The Obama administration announced in 2011 that it no longer would defend DOMA’s definition of marriage in the courts, having concluded it is discriminatory.
In a statement then, Cardinal Timothy Dolan of New York, USCCB president, rejected the notion that opposing marriage for same-sex couples constitutes a form of unjust discrimination.
He said “unjust discrimination against any person is always wrong. But [this law] is not ‘unjust discrimination’; rather, it merely affirms and protects the time-tested and unalterable meaning of marriage. The suggestion that this definition amounts to ‘discrimination’ is grossly false and represents an affront to millions of citizens.”
One day before the Supreme Court justices hear arguments for and against DOMA, they will listen as lawyers argue the merits of California’s well-known Proposition 8. In November 2008 California voters approved the proposition to amend the state’s constitution to define marriage as the union only of one man and one woman.
But in early February 2012 the U.S. 9th Circuit Court of Appeals ruled against the California ban on marriages between persons of the same sex.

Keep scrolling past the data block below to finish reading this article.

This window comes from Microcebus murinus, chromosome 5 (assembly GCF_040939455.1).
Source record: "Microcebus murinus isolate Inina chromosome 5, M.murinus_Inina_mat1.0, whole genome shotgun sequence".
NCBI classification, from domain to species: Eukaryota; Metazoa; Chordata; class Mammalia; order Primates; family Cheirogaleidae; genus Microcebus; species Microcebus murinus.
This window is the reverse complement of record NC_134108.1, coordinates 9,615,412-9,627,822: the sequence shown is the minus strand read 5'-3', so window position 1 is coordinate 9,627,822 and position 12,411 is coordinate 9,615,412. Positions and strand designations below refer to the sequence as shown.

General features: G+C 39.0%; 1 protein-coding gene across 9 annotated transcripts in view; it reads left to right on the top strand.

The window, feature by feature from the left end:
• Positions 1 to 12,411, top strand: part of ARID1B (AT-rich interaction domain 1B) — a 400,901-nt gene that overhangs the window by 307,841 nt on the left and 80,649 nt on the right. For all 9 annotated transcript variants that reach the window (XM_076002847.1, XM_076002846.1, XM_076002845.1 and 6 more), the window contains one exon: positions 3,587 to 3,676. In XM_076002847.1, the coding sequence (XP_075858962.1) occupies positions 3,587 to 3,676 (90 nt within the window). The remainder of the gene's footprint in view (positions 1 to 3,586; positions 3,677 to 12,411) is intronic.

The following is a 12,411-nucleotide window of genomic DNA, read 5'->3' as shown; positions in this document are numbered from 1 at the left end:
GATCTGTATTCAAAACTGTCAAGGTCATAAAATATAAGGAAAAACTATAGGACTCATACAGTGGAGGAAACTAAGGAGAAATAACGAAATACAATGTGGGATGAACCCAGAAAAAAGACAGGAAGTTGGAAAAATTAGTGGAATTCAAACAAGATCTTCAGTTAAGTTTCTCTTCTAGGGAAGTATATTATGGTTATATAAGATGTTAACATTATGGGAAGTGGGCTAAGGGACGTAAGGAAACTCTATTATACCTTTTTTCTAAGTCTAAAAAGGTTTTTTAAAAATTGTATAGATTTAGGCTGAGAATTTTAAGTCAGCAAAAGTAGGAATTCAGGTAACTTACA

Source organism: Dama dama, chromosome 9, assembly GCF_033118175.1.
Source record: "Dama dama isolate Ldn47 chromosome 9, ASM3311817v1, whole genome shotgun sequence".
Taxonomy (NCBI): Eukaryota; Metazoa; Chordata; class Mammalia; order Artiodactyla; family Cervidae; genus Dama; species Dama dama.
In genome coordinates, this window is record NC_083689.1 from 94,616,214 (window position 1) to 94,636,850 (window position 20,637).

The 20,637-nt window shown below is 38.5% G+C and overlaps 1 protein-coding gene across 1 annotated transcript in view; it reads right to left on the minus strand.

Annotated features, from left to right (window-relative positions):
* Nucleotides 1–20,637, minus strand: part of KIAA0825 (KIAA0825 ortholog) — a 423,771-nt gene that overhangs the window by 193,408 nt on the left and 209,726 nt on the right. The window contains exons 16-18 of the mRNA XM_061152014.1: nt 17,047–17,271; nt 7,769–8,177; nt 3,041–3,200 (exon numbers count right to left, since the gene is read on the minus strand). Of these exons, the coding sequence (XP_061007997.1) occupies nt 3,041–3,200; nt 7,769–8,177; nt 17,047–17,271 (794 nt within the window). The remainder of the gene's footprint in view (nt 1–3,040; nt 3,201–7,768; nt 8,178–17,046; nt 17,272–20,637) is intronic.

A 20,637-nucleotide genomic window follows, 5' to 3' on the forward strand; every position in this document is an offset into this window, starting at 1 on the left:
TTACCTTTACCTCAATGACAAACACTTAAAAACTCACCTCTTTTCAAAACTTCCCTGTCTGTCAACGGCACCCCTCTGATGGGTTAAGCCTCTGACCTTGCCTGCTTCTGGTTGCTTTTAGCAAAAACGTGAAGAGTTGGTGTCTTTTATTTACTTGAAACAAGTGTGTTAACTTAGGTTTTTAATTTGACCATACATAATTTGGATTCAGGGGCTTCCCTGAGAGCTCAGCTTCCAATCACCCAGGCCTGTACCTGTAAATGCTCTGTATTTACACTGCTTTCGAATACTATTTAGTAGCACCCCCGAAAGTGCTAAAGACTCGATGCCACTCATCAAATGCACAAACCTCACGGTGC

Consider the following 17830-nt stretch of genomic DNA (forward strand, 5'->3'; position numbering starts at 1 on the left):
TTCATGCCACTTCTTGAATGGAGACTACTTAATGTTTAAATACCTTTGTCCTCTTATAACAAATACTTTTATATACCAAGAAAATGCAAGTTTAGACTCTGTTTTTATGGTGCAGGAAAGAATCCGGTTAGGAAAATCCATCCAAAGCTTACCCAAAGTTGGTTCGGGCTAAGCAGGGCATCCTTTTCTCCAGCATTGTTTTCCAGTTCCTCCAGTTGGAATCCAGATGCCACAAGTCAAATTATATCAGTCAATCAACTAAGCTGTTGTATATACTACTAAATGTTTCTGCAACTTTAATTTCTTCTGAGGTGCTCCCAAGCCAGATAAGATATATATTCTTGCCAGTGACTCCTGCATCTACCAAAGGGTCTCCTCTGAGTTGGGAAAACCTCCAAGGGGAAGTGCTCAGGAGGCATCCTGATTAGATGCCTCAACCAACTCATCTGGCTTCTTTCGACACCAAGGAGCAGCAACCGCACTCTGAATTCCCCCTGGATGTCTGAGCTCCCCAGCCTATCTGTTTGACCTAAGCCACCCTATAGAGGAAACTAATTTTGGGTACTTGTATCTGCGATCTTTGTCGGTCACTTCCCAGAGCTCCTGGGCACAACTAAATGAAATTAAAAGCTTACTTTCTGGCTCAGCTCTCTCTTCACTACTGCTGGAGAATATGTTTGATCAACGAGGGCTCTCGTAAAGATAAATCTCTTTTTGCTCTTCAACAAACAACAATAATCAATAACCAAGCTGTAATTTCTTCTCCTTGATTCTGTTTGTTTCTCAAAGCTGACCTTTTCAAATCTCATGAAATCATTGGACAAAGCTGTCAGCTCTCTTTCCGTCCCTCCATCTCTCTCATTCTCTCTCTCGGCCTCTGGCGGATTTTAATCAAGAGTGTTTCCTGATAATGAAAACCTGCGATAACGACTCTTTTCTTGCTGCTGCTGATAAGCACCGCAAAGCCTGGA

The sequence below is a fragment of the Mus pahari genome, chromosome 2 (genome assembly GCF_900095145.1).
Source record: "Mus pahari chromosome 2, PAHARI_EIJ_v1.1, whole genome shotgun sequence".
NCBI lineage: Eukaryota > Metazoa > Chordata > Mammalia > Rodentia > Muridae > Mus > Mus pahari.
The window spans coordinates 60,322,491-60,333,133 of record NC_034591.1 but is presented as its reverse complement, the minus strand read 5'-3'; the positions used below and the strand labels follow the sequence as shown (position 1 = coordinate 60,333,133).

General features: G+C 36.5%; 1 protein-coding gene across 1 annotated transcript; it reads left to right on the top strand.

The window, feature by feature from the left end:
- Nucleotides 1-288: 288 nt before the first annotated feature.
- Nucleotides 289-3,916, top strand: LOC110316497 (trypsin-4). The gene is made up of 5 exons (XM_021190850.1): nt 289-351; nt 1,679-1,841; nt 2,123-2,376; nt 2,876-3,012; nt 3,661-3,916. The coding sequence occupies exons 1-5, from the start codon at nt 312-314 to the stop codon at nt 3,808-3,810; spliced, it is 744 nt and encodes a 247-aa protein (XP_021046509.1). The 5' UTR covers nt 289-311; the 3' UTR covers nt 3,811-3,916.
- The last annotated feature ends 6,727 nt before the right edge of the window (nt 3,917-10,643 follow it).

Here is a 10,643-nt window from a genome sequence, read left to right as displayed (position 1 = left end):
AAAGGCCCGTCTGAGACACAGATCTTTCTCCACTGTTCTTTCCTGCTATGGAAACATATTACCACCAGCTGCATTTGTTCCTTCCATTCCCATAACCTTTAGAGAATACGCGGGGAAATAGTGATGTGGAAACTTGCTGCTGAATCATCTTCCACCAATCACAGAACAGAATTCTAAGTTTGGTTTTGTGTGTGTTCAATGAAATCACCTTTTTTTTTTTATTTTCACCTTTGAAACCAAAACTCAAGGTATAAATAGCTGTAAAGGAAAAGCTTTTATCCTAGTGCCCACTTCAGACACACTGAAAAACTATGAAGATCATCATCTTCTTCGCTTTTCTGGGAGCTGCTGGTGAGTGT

The court of appeals held that California earlier had legalized marriage for same-sex couples and could not revoke the right. The court said Proposition 8 violated the constitutional right to due process and equal protection under the law.
In a friend-of-the-court brief filed in the high court’s Proposition 8 case, the USCCB insisted that “marriage, understood as the union of one man and one woman, is not a historical relic but a vital and foundational institution of civil society today.”
It held that “government interests in continuing to encourage and support” this definition of marriage “are not merely legitimate but compelling.”
The USCCB brief argued that “given both the unique capacity for reproduction and unique value of homes with a mother and father, it is reasonable for a state to treat the union of one man and one woman as having a public value that is absent from other intimate interpersonal relationships.”
The bishops conference took issue with “the 9th Circuit’s radical ‘redefinition’ of marriage to mean ‘committed lifelong relationships.” This, said the brief, “empties marriage of its meaning and leads to absurd results.”
For, it continued, “any number of relationships (brother-sister, mother-daughter, father-son or lifelong friends) may be ‘committed’ and ‘lifelong’ without constituting a marriage. For that matter, three or more persons may have a lifelong, committed relationship.”
The brief expressed concern that if the U.S. Constitution “were construed to require government affirmation of same-sex relationships as marriage, it would seem a short step to requiring such affirmation as a condition of receiving government contracts, participating in public programs or being eligible for tax exemption.” It said:
“In short order, those who disagree with the government’s moral assessment of such relationships would find themselves increasingly marginalized and denied equal participation in American public life and benefits.”